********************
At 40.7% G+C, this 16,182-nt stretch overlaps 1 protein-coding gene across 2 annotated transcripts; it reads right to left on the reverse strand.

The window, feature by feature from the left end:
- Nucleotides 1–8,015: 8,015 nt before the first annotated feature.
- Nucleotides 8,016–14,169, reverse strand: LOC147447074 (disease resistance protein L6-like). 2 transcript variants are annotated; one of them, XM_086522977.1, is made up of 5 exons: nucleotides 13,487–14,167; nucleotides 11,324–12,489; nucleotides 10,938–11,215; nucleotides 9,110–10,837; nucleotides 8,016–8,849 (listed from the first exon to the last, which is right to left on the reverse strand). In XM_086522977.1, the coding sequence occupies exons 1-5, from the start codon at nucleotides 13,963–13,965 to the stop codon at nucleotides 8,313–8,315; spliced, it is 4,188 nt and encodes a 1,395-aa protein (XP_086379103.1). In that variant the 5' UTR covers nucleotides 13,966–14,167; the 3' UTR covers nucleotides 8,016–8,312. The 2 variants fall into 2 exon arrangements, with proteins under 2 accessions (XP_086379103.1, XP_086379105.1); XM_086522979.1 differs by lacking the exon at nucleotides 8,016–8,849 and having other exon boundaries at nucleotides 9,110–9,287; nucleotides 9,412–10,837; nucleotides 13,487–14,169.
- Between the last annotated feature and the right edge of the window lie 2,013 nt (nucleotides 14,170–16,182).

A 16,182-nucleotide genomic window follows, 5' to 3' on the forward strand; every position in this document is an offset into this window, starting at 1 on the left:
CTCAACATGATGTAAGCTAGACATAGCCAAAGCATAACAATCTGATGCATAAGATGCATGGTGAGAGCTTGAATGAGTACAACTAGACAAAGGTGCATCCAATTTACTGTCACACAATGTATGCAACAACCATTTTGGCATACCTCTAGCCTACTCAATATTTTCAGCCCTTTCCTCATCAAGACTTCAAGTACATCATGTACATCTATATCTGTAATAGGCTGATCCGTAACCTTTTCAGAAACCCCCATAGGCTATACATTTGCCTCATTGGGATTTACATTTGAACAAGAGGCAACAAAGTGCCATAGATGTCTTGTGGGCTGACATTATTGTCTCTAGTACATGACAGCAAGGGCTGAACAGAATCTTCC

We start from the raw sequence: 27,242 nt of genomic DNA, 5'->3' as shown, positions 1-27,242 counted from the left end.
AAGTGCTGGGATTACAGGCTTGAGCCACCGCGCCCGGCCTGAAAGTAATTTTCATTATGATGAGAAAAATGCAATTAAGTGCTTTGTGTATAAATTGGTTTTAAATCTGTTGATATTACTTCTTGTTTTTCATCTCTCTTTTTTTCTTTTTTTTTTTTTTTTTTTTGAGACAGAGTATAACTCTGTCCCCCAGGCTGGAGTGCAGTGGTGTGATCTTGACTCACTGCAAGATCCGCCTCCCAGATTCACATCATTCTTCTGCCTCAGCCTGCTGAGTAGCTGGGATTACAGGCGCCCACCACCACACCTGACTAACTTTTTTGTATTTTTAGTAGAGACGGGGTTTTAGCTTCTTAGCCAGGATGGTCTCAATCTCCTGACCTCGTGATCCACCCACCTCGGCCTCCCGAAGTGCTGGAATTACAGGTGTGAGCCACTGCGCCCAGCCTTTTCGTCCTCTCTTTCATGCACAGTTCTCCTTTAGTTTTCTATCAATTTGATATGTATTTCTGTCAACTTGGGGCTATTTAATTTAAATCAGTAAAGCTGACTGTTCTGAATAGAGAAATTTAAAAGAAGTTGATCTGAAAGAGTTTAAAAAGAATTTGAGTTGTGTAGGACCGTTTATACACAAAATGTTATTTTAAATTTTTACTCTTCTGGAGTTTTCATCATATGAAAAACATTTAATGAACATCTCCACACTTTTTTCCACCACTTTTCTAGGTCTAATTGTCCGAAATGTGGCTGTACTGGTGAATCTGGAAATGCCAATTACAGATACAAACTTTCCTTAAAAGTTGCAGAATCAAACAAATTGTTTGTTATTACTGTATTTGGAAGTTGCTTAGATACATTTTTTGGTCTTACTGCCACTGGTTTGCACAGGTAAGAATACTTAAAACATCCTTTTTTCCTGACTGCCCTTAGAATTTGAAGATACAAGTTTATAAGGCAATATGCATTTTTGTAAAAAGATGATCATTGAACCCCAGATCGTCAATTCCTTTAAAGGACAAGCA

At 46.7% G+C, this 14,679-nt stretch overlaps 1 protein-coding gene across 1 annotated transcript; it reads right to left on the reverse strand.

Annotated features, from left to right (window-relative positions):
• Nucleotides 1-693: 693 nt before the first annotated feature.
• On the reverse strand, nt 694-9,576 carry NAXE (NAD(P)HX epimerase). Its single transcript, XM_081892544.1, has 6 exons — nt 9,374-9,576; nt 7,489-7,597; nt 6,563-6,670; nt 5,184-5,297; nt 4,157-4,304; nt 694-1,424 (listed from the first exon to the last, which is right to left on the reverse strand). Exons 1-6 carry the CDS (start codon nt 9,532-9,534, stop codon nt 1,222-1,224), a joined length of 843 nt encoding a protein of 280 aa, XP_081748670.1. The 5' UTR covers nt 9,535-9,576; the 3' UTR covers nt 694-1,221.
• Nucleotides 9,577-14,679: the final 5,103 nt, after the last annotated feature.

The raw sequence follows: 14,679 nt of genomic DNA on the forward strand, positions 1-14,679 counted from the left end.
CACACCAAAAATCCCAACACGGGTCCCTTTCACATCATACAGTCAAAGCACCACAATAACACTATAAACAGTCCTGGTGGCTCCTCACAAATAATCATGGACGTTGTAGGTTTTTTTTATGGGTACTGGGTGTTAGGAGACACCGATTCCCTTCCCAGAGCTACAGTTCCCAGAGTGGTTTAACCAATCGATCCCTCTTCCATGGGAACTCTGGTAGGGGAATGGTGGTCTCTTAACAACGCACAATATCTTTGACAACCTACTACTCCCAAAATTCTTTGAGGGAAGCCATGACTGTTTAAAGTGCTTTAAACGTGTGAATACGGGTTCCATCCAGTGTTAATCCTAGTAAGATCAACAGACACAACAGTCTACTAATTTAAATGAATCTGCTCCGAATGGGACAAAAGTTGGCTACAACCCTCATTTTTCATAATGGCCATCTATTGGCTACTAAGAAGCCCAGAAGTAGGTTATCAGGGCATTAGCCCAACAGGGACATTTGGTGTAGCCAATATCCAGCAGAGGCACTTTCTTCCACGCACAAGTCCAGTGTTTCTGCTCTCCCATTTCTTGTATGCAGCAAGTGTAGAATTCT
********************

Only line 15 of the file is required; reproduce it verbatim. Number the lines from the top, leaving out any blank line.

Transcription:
The raw sequence follows: 14,679 nt of genomic DNA on the forward strand, positions 1-14,679 counted from the left end.